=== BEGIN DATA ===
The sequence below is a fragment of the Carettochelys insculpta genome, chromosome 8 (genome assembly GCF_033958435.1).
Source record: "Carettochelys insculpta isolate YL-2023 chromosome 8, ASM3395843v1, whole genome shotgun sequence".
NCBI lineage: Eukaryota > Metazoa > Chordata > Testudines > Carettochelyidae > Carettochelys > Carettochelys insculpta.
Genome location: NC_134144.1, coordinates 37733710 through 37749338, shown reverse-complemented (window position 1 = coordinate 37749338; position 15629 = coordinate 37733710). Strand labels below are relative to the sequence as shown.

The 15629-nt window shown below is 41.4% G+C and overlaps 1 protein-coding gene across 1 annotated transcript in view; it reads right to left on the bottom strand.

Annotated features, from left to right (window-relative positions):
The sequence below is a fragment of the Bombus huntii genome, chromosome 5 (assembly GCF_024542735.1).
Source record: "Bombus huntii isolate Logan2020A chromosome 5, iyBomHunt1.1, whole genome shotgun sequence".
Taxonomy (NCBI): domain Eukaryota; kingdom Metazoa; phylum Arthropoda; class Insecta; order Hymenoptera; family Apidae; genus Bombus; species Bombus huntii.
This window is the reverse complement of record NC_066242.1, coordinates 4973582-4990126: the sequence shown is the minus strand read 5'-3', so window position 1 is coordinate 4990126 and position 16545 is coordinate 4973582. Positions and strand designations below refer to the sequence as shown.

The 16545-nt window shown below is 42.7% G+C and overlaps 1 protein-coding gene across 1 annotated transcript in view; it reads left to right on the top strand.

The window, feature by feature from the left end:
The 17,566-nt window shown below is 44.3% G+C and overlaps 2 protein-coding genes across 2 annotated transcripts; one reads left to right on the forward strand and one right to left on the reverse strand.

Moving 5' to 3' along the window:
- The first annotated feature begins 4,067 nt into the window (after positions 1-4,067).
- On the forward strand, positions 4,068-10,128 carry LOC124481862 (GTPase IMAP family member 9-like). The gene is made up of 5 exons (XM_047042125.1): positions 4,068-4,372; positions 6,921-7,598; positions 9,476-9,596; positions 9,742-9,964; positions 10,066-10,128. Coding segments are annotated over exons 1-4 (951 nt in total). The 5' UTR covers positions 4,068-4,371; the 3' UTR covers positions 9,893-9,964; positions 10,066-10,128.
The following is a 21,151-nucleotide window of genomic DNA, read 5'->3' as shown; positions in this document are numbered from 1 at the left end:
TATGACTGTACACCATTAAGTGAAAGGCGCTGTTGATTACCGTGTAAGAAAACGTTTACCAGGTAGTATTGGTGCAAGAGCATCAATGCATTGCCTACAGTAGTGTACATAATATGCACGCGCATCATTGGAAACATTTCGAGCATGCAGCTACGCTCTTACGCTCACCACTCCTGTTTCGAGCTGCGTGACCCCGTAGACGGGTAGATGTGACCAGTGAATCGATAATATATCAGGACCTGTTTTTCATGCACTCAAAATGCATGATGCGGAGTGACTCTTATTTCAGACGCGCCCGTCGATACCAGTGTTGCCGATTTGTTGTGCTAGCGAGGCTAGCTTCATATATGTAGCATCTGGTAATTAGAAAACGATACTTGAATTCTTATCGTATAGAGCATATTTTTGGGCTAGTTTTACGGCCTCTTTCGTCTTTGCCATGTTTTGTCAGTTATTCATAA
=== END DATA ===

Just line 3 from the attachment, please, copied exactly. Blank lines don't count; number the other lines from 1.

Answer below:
NCBI lineage: Eukaryota > Metazoa > Chordata > Testudines > Carettochelyidae > Carettochelys > Carettochelys insculpta.